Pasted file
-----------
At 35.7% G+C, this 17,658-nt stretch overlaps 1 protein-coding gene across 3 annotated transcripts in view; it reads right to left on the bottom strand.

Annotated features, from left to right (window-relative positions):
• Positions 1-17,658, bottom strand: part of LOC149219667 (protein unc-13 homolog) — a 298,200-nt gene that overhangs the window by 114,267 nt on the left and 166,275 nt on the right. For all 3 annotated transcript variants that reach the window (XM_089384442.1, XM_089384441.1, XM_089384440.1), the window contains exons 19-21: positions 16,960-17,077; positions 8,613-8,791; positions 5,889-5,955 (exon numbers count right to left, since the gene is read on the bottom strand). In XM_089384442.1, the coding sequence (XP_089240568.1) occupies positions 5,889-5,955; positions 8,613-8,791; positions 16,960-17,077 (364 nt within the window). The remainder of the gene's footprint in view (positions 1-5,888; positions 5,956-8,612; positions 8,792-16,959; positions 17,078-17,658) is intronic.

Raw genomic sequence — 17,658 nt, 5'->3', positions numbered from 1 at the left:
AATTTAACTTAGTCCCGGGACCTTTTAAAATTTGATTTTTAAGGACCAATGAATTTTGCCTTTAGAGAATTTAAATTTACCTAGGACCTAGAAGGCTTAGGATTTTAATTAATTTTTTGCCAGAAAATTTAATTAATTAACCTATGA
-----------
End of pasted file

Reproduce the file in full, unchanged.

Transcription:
At 35.7% G+C, this 17,658-nt stretch overlaps 1 protein-coding gene across 3 annotated transcripts in view; it reads right to left on the bottom strand.

Annotated features, from left to right (window-relative positions):
• Positions 1-17,658, bottom strand: part of LOC149219667 (protein unc-13 homolog) — a 298,200-nt gene that overhangs the window by 114,267 nt on the left and 166,275 nt on the right. For all 3 annotated transcript variants that reach the window (XM_089384442.1, XM_089384441.1, XM_089384440.1), the window contains exons 19-21: positions 16,960-17,077; positions 8,613-8,791; positions 5,889-5,955 (exon numbers count right to left, since the gene is read on the bottom strand). In XM_089384442.1, the coding sequence (XP_089240568.1) occupies positions 5,889-5,955; positions 8,613-8,791; positions 16,960-17,077 (364 nt within the window). The remainder of the gene's footprint in view (positions 1-5,888; positions 5,956-8,612; positions 8,792-16,959; positions 17,078-17,658) is intronic.

Raw genomic sequence — 17,658 nt, 5'->3', positions numbered from 1 at the left:
AATTTAACTTAGTCCCGGGACCTTTTAAAATTTGATTTTTAAGGACCAATGAATTTTGCCTTTAGAGAATTTAAATTTACCTAGGACCTAGAAGGCTTAGGATTTTAATTAATTTTTTGCCAGAAAATTTAATTAATTAACCTATGA